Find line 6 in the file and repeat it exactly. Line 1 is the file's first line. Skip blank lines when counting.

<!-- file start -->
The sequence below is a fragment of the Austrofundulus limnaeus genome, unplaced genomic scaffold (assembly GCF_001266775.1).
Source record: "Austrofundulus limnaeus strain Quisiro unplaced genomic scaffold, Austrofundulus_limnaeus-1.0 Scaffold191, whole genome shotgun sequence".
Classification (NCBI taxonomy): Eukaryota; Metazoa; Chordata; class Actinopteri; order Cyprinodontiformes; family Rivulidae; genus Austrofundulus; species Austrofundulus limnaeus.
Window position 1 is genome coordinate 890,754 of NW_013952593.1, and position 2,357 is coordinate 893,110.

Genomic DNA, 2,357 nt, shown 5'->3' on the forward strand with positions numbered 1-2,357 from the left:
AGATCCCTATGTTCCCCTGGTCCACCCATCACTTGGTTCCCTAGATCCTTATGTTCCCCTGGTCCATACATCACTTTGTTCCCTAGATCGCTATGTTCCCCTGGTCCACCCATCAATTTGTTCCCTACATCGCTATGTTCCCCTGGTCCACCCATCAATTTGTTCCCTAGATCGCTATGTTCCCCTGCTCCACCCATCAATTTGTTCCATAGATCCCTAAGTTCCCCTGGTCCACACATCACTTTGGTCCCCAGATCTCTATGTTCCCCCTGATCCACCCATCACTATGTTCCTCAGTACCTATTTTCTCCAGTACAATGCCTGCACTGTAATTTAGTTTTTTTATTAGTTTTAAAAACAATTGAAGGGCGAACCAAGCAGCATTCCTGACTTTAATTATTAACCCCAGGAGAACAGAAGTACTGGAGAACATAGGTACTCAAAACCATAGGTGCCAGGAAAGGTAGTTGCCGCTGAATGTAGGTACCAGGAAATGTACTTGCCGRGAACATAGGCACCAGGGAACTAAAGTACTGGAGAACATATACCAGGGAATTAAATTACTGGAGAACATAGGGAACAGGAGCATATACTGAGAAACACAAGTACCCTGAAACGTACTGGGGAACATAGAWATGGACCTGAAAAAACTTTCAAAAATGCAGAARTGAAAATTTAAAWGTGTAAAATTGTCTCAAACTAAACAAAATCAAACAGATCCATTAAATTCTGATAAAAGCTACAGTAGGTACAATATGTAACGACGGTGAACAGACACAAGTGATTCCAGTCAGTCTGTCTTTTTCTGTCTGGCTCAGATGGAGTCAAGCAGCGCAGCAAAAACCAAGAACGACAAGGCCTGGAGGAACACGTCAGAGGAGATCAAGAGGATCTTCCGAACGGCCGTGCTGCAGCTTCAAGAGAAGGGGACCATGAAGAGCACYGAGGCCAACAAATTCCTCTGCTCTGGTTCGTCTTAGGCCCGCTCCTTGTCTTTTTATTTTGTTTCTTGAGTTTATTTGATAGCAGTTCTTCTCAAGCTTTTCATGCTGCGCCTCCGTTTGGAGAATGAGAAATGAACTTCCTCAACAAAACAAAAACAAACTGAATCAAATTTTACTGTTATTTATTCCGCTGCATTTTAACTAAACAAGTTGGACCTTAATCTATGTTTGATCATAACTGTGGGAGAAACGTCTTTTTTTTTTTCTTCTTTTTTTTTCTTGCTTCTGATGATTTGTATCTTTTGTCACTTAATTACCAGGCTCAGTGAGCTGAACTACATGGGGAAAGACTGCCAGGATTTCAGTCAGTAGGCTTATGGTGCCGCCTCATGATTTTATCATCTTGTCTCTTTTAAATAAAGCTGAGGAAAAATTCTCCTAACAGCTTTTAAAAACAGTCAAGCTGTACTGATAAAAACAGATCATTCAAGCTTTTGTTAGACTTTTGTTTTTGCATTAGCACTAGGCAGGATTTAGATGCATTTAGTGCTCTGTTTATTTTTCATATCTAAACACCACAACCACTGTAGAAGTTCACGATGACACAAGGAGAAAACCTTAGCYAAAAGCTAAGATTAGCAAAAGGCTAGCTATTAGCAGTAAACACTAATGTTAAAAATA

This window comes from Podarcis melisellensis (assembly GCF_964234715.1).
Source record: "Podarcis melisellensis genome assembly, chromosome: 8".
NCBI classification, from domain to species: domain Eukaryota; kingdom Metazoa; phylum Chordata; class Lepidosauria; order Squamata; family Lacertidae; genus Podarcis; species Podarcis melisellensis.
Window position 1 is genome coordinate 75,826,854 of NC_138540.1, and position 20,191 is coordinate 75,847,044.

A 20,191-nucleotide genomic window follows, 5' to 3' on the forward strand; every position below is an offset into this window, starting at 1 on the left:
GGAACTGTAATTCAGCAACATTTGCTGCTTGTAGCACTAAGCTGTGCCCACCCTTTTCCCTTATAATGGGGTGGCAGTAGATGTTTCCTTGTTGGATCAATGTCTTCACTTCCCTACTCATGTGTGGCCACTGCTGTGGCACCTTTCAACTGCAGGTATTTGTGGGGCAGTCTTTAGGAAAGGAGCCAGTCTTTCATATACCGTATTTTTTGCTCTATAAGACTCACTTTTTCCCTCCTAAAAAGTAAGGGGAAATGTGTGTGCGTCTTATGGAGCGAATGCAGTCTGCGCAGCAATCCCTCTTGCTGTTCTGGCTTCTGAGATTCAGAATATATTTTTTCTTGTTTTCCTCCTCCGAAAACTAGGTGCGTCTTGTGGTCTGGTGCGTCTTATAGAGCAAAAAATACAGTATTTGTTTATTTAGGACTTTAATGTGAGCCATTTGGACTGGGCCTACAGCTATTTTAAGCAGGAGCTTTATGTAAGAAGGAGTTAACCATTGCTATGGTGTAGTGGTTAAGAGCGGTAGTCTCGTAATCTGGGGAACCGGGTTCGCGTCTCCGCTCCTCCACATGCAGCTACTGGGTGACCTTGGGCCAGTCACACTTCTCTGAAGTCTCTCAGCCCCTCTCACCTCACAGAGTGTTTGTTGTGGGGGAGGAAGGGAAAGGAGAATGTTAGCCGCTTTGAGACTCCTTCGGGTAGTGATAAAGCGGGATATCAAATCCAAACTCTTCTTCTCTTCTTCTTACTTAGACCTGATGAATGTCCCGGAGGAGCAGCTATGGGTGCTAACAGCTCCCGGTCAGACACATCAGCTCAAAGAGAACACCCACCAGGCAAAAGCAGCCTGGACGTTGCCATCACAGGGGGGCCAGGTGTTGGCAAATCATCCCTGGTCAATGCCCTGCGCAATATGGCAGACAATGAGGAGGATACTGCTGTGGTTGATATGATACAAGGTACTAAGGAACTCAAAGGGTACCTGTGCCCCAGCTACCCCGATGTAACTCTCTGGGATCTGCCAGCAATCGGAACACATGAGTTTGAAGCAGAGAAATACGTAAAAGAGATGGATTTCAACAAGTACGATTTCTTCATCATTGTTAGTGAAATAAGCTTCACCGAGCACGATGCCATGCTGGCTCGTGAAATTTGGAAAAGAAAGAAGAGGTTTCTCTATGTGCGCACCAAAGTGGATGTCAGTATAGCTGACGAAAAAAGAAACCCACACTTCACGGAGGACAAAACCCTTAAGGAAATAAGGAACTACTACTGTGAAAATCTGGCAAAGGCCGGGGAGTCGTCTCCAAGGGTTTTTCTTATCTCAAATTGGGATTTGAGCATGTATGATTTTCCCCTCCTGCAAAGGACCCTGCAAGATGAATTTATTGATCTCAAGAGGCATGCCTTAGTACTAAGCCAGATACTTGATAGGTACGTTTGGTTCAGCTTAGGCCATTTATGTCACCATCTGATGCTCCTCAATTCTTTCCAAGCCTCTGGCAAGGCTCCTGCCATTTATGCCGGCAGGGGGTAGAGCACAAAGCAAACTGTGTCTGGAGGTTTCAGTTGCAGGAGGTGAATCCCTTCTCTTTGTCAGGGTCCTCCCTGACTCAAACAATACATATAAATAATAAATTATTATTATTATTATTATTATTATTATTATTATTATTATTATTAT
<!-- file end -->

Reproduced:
AGATCCCTATGTTCCCCTGGTCCACCCATCACTTGGTTCCCTAGATCCTTATGTTCCCCTGGTCCATACATCACTTTGTTCCCTAGATCGCTATGTTCCCCTGGTCCACCCATCAATTTGTTCCCTACATCGCTATGTTCCCCTGGTCCACCCATCAATTTGTTCCCTAGATCGCTATGTTCCCCTGCTCCACCCATCAATTTGTTCCATAGATCCCTAAGTTCCCCTGGTCCACACATCACTTTGGTCCCCAGATCTCTATGTTCCCCCTGATCCACCCATCACTATGTTCCTCAGTACCTATTTTCTCCAGTACAATGCCTGCACTGTAATTTAGTTTTTTTATTAGTTTTAAAAACAATTGAAGGGCGAACCAAGCAGCATTCCTGACTTTAATTATTAACCCCAGGAGAACAGAAGTACTGGAGAACATAGGTACTCAAAACCATAGGTGCCAGGAAAGGTAGTTGCCGCTGAATGTAGGTACCAGGAAATGTACTTGCCGRGAACATAGGCACCAGGGAACTAAAGTACTGGAGAACATATACCAGGGAATTAAATTACTGGAGAACATAGGGAACAGGAGCATATACTGAGAAACACAAGTACCCTGAAACGTACTGGGGAACATAGAWATGGACCTGAAAAAACTTTCAAAAATGCAGAARTGAAAATTTAAAWGTGTAAAATTGTCTCAAACTAAACAAAATCAAACAGATCCATTAAATTCTGATAAAAGCTACAGTAGGTACAATATGTAACGACGGTGAACAGACACAAGTGATTCCAGTCAGTCTGTCTTTTTCTGTCTGGCTCAGATGGAGTCAAGCAGCGCAGCAAAAACCAAGAACGACAAGGCCTGGAGGAACACGTCAGAGGAGATCAAGAGGATCTTCCGAACGGCCGTGCTGCAGCTTCAAGAGAAGGGGACCATGAAGAGCACYGAGGCCAACAAATTCCTCTGCTCTGGTTCGTCTTAGGCCCGCTCCTTGTCTTTTTATTTTGTTTCTTGAGTTTATTTGATAGCAGTTCTTCTCAAGCTTTTCATGCTGCGCCTCCGTTTGGAGAATGAGAAATGAACTTCCTCAACAAAACAAAAACAAACTGAATCAAATTTTACTGTTATTTATTCCGCTGCATTTTAACTAAACAAGTTGGACCTTAATCTATGTTTGATCATAACTGTGGGAGAAACGTCTTTTTTTTTTTCTTCTTTTTTTTTCTTGCTTCTGATGATTTGTATCTTTTGTCACTTAATTACCAGGCTCAGTGAGCTGAACTACATGGGGAAAGACTGCCAGGATTTCAGTCAGTAGGCTTATGGTGCCGCCTCATGATTTTATCATCTTGTCTCTTTTAAATAAAGCTGAGGAAAAATTCTCCTAACAGCTTTTAAAAACAGTCAAGCTGTACTGATAAAAACAGATCATTCAAGCTTTTGTTAGACTTTTGTTTTTGCATTAGCACTAGGCAGGATTTAGATGCATTTAGTGCTCTGTTTATTTTTCATATCTAAACACCACAACCACTGTAGAAGTTCACGATGACACAAGGAGAAAACCTTAGCYAAAAGCTAAGATTAGCAAAAGGCTAGCTATTAGCAGTAAACACTAATGTTAAAAATA